In many ways, II Sogno is classic Elvis Costello. It exhibits all of Costello's wit, the sly asides and inviting melodies. Of course, in many other ways, namely the absence of vocals, a band, or anything that could be deemed rock 'n' roll, the album is a departure. Fans of Costello ready to stretch beyond Alison, or anyone in the mood for a wholly accessible classical album, will find II Sogno worth repeated listens.
The liner notes give the story of the album's progression. It began as music created for a ballet performance of A Midsummer Night's Dream, written by Costello in 2000. The notes reveal that this is not the musician's first foray into composing classical music, although the music of II Sogno seems to represent his largest endeavor in that field thus far.
Knowing the story of A Midsummer Night's Dream, with Shakespeare's fairies and lovers all firmly established in your mind, is far from crucial. The music is extremely visual, evoking images and emotions even without the Bard's help. This visual quality is so strong that at times the album seems to resemble nothing so much as a movie soundtrack. Whether or not that movie contains Puck, Titania, et. al. is up to the listener (and in the end, this album ends up playing a lot better than the most recent film adaptation of Shakespeare's play). In fact, attempting to adhere too strictly to plot points would probably take away from enjoyment of the album.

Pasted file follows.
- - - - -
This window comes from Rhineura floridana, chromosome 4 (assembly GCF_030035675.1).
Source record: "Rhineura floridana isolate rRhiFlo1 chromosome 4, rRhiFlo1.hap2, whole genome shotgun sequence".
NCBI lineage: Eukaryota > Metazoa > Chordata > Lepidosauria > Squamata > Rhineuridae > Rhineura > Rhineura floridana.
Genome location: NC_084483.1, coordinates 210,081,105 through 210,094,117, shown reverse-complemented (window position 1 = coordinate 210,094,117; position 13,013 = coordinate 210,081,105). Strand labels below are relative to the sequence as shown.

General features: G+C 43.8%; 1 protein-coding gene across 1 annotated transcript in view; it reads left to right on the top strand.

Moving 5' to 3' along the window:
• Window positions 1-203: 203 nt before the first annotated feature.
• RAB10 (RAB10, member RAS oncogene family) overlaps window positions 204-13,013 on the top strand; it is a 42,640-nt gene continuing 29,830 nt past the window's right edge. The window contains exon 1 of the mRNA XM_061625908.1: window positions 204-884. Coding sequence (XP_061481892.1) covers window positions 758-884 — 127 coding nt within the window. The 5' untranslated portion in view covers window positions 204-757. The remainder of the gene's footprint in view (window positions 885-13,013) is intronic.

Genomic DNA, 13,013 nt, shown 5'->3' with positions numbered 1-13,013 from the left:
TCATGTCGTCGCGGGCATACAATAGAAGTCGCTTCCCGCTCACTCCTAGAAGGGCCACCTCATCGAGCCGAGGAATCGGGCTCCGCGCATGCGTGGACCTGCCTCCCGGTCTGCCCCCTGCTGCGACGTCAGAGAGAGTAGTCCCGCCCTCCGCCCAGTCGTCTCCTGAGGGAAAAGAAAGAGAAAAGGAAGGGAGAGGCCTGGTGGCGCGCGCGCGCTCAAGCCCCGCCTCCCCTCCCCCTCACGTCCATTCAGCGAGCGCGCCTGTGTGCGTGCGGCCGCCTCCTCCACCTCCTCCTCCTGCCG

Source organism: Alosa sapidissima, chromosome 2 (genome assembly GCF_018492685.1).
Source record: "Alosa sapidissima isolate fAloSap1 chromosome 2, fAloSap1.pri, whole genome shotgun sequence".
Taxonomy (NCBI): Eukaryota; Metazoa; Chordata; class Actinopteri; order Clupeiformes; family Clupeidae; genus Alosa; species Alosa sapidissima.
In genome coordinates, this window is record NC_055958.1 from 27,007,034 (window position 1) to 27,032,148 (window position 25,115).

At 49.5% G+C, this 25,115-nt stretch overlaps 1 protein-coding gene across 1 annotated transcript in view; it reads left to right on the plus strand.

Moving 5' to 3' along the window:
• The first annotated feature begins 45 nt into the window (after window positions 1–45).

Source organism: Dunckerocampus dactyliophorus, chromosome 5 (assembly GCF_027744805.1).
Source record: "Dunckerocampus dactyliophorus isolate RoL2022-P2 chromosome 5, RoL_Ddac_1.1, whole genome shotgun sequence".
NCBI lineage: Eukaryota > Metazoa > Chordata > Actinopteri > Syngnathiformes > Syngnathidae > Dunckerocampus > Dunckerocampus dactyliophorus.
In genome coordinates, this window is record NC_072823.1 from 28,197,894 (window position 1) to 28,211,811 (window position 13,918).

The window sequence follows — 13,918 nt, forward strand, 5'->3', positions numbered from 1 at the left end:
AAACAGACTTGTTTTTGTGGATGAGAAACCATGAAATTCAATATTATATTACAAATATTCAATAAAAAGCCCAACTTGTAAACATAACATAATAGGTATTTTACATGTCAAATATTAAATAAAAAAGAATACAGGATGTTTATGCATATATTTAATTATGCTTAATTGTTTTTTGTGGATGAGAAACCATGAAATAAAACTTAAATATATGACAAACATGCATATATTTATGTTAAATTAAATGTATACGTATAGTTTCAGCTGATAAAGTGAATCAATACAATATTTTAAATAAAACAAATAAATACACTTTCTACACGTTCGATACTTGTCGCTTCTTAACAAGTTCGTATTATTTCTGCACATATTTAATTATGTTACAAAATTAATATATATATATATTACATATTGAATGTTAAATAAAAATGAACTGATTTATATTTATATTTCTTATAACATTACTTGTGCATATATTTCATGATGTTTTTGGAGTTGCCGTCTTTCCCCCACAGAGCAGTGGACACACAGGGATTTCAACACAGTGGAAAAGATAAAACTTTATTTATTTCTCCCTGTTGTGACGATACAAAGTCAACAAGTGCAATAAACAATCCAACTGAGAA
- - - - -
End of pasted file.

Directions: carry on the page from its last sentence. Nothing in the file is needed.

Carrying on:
And really, the point seems to be enjoyment. Costello seems to be writing expressly to please the ear, and that is part of what makes this such a good album for non-classical fans. II Sogno will probably never be accused of expanding the horizons of modern classical music, but who's to say that's necessary? This is by no means a fluffy piece, but it works hard to please and ingratiate itself to listeners.
As befits the tone of Shakespeare's comedy, the tone of II Sogno is uptempo and light, punctuated by flute and horns. Those horns are highlighted in jazzy touches which surface throughout and remind the listener that Costello is at the helm. The jazz interludes integrate perfectly into the mood of the entire album, less as natural progressions from the more "traditional" classical sections than as interpretations which deepen the overall experience. They play as footnotes capable of standing on their own. As revealed in the liner notes, Costello added some of the jazz elements only when this album was being made, which may explain the discontinuity.
Fittingly, given its origins, II Sogno is the musical equivalent of a daydream: peaceful, wandering, and designed with you in mind.